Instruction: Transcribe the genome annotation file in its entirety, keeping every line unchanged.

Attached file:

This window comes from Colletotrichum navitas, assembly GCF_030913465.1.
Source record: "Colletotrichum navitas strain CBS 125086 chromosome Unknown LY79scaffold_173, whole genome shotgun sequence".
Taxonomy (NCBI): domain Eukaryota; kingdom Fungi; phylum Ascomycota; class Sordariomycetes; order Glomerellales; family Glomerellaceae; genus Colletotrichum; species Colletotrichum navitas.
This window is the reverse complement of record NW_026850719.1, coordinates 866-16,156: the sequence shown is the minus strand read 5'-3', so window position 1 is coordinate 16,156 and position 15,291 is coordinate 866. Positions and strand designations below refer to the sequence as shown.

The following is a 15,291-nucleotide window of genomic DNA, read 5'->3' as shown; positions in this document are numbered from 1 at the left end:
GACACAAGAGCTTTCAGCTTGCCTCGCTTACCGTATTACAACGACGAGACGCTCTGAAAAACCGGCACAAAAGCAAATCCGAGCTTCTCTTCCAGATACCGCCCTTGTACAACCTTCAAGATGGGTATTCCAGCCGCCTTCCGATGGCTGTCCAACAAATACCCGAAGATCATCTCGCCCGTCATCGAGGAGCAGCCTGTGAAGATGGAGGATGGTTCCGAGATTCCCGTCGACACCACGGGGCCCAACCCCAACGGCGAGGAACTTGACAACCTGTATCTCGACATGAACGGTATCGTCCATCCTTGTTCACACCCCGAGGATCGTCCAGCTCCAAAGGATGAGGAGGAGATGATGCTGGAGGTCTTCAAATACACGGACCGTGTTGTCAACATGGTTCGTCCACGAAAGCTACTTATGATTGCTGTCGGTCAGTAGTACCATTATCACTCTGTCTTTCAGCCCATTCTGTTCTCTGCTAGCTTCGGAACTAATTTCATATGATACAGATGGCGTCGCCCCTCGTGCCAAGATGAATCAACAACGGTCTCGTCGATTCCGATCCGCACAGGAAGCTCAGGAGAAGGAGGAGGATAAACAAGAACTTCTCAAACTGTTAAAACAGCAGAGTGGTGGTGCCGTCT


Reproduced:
This window comes from Colletotrichum navitas, assembly GCF_030913465.1.
Source record: "Colletotrichum navitas strain CBS 125086 chromosome Unknown LY79scaffold_173, whole genome shotgun sequence".
Taxonomy (NCBI): domain Eukaryota; kingdom Fungi; phylum Ascomycota; class Sordariomycetes; order Glomerellales; family Glomerellaceae; genus Colletotrichum; species Colletotrichum navitas.
This window is the reverse complement of record NW_026850719.1, coordinates 866-16,156: the sequence shown is the minus strand read 5'-3', so window position 1 is coordinate 16,156 and position 15,291 is coordinate 866. Positions and strand designations below refer to the sequence as shown.

The following is a 15,291-nucleotide window of genomic DNA, read 5'->3' as shown; positions in this document are numbered from 1 at the left end:
GACACAAGAGCTTTCAGCTTGCCTCGCTTACCGTATTACAACGACGAGACGCTCTGAAAAACCGGCACAAAAGCAAATCCGAGCTTCTCTTCCAGATACCGCCCTTGTACAACCTTCAAGATGGGTATTCCAGCCGCCTTCCGATGGCTGTCCAACAAATACCCGAAGATCATCTCGCCCGTCATCGAGGAGCAGCCTGTGAAGATGGAGGATGGTTCCGAGATTCCCGTCGACACCACGGGGCCCAACCCCAACGGCGAGGAACTTGACAACCTGTATCTCGACATGAACGGTATCGTCCATCCTTGTTCACACCCCGAGGATCGTCCAGCTCCAAAGGATGAGGAGGAGATGATGCTGGAGGTCTTCAAATACACGGACCGTGTTGTCAACATGGTTCGTCCACGAAAGCTACTTATGATTGCTGTCGGTCAGTAGTACCATTATCACTCTGTCTTTCAGCCCATTCTGTTCTCTGCTAGCTTCGGAACTAATTTCATATGATACAGATGGCGTCGCCCCTCGTGCCAAGATGAATCAACAACGGTCTCGTCGATTCCGATCCGCACAGGAAGCTCAGGAGAAGGAGGAGGATAAACAAGAACTTCTCAAACTGTTAAAACAGCAGAGTGGTGGTGCCGTCT